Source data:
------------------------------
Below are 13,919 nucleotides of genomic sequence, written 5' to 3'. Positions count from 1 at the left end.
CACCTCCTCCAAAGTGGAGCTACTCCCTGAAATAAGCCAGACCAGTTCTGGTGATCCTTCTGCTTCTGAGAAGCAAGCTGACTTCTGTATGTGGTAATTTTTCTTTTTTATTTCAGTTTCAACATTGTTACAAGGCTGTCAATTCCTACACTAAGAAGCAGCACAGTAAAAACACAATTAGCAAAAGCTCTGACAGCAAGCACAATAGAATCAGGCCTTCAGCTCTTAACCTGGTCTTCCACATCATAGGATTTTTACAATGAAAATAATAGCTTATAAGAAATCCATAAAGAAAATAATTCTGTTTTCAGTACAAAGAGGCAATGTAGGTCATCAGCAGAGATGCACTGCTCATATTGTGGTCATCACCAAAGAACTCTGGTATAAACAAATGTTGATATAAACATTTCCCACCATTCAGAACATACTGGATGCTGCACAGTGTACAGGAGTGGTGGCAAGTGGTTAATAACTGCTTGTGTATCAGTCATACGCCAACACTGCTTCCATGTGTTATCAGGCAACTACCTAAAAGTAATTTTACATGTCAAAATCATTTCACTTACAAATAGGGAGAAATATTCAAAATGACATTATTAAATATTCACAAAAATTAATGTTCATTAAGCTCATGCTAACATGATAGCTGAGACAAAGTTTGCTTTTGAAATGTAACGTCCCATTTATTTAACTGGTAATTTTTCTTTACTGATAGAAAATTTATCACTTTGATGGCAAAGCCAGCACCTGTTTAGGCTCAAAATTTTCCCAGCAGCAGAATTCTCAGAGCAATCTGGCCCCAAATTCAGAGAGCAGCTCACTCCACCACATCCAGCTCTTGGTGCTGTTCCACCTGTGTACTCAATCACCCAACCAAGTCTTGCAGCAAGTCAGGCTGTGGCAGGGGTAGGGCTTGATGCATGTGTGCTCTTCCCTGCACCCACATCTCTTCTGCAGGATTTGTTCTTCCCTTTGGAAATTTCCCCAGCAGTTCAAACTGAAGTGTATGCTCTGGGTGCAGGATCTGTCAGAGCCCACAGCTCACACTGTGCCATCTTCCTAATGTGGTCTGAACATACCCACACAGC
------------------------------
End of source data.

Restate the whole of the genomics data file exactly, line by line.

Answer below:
Below are 13,919 nucleotides of genomic sequence, written 5' to 3'. Positions count from 1 at the left end.
CACCTCCTCCAAAGTGGAGCTACTCCCTGAAATAAGCCAGACCAGTTCTGGTGATCCTTCTGCTTCTGAGAAGCAAGCTGACTTCTGTATGTGGTAATTTTTCTTTTTTATTTCAGTTTCAACATTGTTACAAGGCTGTCAATTCCTACACTAAGAAGCAGCACAGTAAAAACACAATTAGCAAAAGCTCTGACAGCAAGCACAATAGAATCAGGCCTTCAGCTCTTAACCTGGTCTTCCACATCATAGGATTTTTACAATGAAAATAATAGCTTATAAGAAATCCATAAAGAAAATAATTCTGTTTTCAGTACAAAGAGGCAATGTAGGTCATCAGCAGAGATGCACTGCTCATATTGTGGTCATCACCAAAGAACTCTGGTATAAACAAATGTTGATATAAACATTTCCCACCATTCAGAACATACTGGATGCTGCACAGTGTACAGGAGTGGTGGCAAGTGGTTAATAACTGCTTGTGTATCAGTCATACGCCAACACTGCTTCCATGTGTTATCAGGCAACTACCTAAAAGTAATTTTACATGTCAAAATCATTTCACTTACAAATAGGGAGAAATATTCAAAATGACATTATTAAATATTCACAAAAATTAATGTTCATTAAGCTCATGCTAACATGATAGCTGAGACAAAGTTTGCTTTTGAAATGTAACGTCCCATTTATTTAACTGGTAATTTTTCTTTACTGATAGAAAATTTATCACTTTGATGGCAAAGCCAGCACCTGTTTAGGCTCAAAATTTTCCCAGCAGCAGAATTCTCAGAGCAATCTGGCCCCAAATTCAGAGAGCAGCTCACTCCACCACATCCAGCTCTTGGTGCTGTTCCACCTGTGTACTCAATCACCCAACCAAGTCTTGCAGCAAGTCAGGCTGTGGCAGGGGTAGGGCTTGATGCATGTGTGCTCTTCCCTGCACCCACATCTCTTCTGCAGGATTTGTTCTTCCCTTTGGAAATTTCCCCAGCAGTTCAAACTGAAGTGTATGCTCTGGGTGCAGGATCTGTCAGAGCCCACAGCTCACACTGTGCCATCTTCCTAATGTGGTCTGAACATACCCACACAGC